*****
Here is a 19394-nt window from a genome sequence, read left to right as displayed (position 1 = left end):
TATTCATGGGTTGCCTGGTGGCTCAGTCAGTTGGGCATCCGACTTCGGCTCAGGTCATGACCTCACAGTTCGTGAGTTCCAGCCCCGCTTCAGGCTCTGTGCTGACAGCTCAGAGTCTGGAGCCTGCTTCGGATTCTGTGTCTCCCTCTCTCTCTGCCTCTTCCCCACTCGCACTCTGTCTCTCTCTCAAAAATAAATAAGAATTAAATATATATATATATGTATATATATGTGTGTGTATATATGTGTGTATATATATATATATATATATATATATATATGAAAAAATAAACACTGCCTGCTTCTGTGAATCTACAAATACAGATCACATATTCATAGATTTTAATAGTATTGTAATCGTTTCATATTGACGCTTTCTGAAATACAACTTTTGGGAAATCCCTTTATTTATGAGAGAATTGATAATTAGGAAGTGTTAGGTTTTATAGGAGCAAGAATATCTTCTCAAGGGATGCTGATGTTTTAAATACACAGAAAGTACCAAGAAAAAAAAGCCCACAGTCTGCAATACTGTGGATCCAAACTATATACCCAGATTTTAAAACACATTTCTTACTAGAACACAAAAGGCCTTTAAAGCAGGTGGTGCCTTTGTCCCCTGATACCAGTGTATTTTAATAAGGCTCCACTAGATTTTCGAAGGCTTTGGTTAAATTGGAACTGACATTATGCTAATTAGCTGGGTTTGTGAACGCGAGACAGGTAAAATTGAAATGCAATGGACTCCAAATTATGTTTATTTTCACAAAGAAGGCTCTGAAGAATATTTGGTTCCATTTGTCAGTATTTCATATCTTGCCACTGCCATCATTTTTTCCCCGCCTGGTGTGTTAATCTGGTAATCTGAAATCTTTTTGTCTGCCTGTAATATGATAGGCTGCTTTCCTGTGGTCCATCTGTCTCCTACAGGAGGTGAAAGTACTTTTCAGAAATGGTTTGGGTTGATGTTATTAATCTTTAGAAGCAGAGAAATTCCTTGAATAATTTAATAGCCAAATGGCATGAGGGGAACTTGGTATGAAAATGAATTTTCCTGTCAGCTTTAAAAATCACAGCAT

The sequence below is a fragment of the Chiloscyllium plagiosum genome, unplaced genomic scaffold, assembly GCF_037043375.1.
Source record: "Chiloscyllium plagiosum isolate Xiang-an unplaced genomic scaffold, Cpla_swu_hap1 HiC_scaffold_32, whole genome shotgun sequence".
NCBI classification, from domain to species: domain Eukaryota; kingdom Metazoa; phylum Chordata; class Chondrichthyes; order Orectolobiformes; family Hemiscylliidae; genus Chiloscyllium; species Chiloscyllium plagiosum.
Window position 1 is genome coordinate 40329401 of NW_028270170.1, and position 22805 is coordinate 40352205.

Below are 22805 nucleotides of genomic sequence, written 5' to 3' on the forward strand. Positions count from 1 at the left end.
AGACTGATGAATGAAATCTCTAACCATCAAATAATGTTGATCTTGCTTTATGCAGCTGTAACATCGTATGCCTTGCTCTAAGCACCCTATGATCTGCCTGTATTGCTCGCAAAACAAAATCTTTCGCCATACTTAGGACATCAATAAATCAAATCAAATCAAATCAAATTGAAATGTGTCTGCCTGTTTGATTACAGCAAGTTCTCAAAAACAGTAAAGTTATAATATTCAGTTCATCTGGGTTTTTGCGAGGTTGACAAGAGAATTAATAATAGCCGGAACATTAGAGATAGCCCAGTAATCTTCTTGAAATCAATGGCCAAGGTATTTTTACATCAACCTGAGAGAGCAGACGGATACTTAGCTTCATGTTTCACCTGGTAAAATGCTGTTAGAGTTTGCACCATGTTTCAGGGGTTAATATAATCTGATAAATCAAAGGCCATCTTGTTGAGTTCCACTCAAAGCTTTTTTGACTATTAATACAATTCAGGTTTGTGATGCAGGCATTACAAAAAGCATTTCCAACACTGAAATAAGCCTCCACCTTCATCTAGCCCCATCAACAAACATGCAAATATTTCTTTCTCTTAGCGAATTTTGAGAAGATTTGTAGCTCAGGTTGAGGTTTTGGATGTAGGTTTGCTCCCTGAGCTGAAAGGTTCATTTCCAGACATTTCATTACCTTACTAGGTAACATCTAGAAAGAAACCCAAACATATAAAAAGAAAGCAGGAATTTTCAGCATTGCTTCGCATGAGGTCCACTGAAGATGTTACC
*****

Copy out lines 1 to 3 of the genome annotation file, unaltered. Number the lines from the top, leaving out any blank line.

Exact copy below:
Here is a 19394-nt window from a genome sequence, read left to right as displayed (position 1 = left end):
TATTCATGGGTTGCCTGGTGGCTCAGTCAGTTGGGCATCCGACTTCGGCTCAGGTCATGACCTCACAGTTCGTGAGTTCCAGCCCCGCTTCAGGCTCTGTGCTGACAGCTCAGAGTCTGGAGCCTGCTTCGGATTCTGTGTCTCCCTCTCTCTCTGCCTCTTCCCCACTCGCACTCTGTCTCTCTCTCAAAAATAAATAAGAATTAAATATATATATATATGTATATATATGTGTGTGTATATATGTGTGTATATATATATATATATATATATATATATATGAAAAAATAAACACTGCCTGCTTCTGTGAATCTACAAATACAGATCACATATTCATAGATTTTAATAGTATTGTAATCGTTTCATATTGACGCTTTCTGAAATACAACTTTTGGGAAATCCCTTTATTTATGAGAGAATTGATAATTAGGAAGTGTTAGGTTTTATAGGAGCAAGAATATCTTCTCAAGGGATGCTGATGTTTTAAATACACAGAAAGTACCAAGAAAAAAAAGCCCACAGTCTGCAATACTGTGGATCCAAACTATATACCCAGATTTTAAAACACATTTCTTACTAGAACACAAAAGGCCTTTAAAGCAGGTGGTGCCTTTGTCCCCTGATACCAGTGTATTTTAATAAGGCTCCACTAGATTTTCGAAGGCTTTGGTTAAATTGGAACTGACATTATGCTAATTAGCTGGGTTTGTGAACGCGAGACAGGTAAAATTGAAATGCAATGGACTCCAAATTATGTTTATTTTCACAAAGAAGGCTCTGAAGAATATTTGGTTCCATTTGTCAGTATTTCATATCTTGCCACTGCCATCATTTTTTCCCCGCCTGGTGTGTTAATCTGGTAATCTGAAATCTTTTTGTCTGCCTGTAATATGATAGGCTGCTTTCCTGTGGTCCATCTGTCTCCTACAGGAGGTGAAAGTACTTTTCAGAAATGGTTTGGGTTGATGTTATTAATCTTTAGAAGCAGAGAAATTCCTTGAATAATTTAATAGCCAAATGGCATGAGGGGAACTTGGTATGAAAATGAATTTTCCTGTCAGCTTTAAAAATCACAGCAT

The sequence below is a fragment of the Chiloscyllium plagiosum genome, unplaced genomic scaffold, assembly GCF_037043375.1.